Fire Hazards: Can Policies and Covenants Help Prevent Them?

December 9, 2011

By Curtis G. Kimble.

Last month, I happened to catch several stories about fires that broke out in attached homes or condominiums.  Fires are especially worrisome in attached type housing where owners share walls and roofs because the potential for damage, injury or death becomes so much greater.

In one condo fire in Arizona, firefighters said hoarding fueled the fire after the homeowner lit a cigarette and then tossed his lighter to the side as he went into the kitchen.  Hoarding and fires are a dangerous combination, a combination that is apparently occurring more and more.  In a Murray fire in Utah a couple of weeks ago, firefighters blame a dryer for starting the fire, saying the fire was a reminder to make sure lint filters and dryer vents are kept clean.  In a Thanksgiving day fire in Midvale, two condos were damaged when a fire broke out, apparently caused by faulty wiring in an electrical socket.

The dryer fire story, coupled with a much more tragic story about a dryer fire in Salt Lake about a year ago where a 5 year old died, impresses upon us the importance of maintaining and periodically cleaning out dryer vents.  For boards whose associations perform that maintenance item, don’t forget to make sure this important task is carried out.

Are smoking, hoarding, dryer vents, and other fire hazards addressed in your association’s governing documents?  If not, should they be?  It’s always difficult to enforce restrictions on behavior within units and there is no magic solution to that, but the danger that fire hazards pose underscores the reality that when a person lives in close proximity, shared roof, shared wall housing, their actions and habits can have far reaching and dangerous consequences to more people and property than just them and their unit.  This is why covenants and rules are so important in these communities.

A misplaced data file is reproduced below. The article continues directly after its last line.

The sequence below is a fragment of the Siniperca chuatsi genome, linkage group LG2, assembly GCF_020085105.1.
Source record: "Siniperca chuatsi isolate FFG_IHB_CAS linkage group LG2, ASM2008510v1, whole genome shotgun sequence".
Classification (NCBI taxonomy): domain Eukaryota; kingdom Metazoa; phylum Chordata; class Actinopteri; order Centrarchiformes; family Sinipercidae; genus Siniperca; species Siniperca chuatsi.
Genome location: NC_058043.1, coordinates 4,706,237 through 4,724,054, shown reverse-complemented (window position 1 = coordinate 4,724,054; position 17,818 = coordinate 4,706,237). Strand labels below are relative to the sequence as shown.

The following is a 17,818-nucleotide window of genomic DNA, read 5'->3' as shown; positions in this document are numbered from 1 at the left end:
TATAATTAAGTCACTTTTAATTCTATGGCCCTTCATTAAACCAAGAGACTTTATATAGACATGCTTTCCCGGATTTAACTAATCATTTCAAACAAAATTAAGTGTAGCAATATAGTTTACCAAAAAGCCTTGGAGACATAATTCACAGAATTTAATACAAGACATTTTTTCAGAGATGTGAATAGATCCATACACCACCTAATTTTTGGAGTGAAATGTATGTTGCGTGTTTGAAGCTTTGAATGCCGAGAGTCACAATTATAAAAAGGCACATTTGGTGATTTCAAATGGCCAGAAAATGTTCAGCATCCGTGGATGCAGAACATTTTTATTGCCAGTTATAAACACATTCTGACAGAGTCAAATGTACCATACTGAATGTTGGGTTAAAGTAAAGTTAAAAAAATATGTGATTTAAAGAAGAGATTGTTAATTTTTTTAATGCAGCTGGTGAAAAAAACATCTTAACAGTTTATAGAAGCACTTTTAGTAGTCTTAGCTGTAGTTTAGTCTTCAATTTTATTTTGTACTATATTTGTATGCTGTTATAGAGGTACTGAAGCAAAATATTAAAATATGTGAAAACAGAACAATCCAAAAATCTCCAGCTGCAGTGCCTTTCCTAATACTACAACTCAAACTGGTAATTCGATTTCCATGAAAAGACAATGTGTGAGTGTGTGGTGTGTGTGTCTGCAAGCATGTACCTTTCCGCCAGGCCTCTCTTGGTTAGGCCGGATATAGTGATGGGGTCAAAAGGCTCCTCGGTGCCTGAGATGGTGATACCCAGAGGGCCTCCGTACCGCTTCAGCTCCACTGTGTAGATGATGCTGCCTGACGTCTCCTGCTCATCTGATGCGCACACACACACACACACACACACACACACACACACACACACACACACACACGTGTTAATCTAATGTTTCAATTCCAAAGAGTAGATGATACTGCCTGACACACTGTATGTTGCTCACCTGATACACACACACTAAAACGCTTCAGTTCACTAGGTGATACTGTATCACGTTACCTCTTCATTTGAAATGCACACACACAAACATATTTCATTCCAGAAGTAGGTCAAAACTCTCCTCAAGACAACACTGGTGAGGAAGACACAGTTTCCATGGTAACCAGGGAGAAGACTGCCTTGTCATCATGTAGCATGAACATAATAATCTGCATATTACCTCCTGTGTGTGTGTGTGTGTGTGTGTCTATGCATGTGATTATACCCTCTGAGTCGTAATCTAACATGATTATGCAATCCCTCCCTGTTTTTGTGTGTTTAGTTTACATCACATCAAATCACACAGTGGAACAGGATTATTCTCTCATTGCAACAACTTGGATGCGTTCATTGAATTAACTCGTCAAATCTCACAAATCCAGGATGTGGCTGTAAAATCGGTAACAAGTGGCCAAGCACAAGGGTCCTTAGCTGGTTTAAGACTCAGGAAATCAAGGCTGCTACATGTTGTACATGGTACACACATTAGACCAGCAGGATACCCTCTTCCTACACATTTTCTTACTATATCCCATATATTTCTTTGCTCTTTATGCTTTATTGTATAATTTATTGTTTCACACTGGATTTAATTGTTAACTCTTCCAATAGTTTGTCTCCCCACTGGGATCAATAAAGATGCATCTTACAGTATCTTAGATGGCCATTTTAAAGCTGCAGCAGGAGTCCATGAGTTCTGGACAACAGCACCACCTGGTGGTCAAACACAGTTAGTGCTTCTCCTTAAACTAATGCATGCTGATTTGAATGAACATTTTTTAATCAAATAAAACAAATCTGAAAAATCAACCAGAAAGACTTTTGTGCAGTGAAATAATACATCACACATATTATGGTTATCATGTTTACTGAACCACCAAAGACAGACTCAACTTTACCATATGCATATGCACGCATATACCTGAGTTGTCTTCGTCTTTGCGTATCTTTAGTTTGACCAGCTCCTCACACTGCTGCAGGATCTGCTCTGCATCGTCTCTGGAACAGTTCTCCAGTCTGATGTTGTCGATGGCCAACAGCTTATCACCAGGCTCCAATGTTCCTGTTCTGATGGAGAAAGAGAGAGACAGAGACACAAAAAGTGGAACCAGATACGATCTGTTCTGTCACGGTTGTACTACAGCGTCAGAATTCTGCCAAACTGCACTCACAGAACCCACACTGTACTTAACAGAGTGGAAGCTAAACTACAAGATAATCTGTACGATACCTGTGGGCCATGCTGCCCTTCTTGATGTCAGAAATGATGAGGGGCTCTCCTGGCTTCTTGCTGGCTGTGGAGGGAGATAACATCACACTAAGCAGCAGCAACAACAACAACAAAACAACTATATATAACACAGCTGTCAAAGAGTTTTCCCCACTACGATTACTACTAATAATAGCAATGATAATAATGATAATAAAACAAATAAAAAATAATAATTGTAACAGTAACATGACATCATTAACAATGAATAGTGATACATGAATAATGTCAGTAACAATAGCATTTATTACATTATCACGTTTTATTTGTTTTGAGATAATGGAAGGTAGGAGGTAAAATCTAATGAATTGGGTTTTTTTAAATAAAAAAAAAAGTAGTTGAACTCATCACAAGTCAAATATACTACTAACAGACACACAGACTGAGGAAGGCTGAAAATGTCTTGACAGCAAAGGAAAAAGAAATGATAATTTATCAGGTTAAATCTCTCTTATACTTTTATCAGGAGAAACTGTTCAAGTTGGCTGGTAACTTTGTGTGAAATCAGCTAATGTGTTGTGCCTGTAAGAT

Contact us if you need help enforcing, reviewing or changing your association’s governing documents.


Who Can Act for the Association?

November 29, 2011

By Curtis G. Kimble.

One issue we see is the question of who can act for and on behalf of the association.  Who can bind the association to a contract?  Who can spend the association’s money?

These questions may come up frequently or infrequently in an association, depending on how well the board and members understand who has the power to direct the business and affairs, and exercise the powers, of the association.

The Board.

Homeowners associations are representative governments and are governed by a board elected by the association members (unless otherwise stated in the governing documents).  The board is entitled to exercise all powers of the association except those specifically reserved to the members.

As the Utah Revised Nonprofit Corporation Act puts it, “all corporate powers shall be exercised by or under the authority of, and the business and affairs of the nonprofit corporation managed under the direction of, the board of directors,” except when governing documents or a statute expressly require approval of members.

Does that mean unanimous consent of the board is required to act? No, if a quorum is present when a vote is taken, the affirmative vote of a majority of directors present is the act of the board.

Does that mean a homeowner can’t take action on their own to enforce the governing documents?  No.  A homeowner won’t have all of the remedies that the association will have, such as fining, but generally, the covenants are not just between the homeowners and the association, but between the homeowners themselves. So, as the Utah Condominium Ownership Act states, failure to comply with the governing documents “shall be ground for an action to recover sums due for damages or injunctive relief or both, maintainable by the manager or management committee on behalf of the unit owners, or in a proper case, by an aggrieved unit owner.”

The President and Other Officers.

But what about the association president, doesn’t he or she have the authority to bind or act for the association?